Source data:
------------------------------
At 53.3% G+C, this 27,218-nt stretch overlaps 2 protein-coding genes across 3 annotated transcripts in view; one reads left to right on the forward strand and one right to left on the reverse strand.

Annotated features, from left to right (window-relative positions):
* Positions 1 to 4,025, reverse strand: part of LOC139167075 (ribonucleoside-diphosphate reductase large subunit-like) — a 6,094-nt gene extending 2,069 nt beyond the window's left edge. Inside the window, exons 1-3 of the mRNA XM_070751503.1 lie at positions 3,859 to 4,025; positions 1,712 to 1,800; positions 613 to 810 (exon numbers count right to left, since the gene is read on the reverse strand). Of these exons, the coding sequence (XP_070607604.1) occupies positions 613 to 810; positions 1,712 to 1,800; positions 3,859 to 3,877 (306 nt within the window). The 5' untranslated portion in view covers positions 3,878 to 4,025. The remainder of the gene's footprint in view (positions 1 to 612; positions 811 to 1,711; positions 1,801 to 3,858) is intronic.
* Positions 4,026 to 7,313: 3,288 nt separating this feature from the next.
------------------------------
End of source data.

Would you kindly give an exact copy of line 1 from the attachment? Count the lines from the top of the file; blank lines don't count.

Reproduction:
At 53.3% G+C, this 27,218-nt stretch overlaps 2 protein-coding genes across 3 annotated transcripts in view; one reads left to right on the forward strand and one right to left on the reverse strand.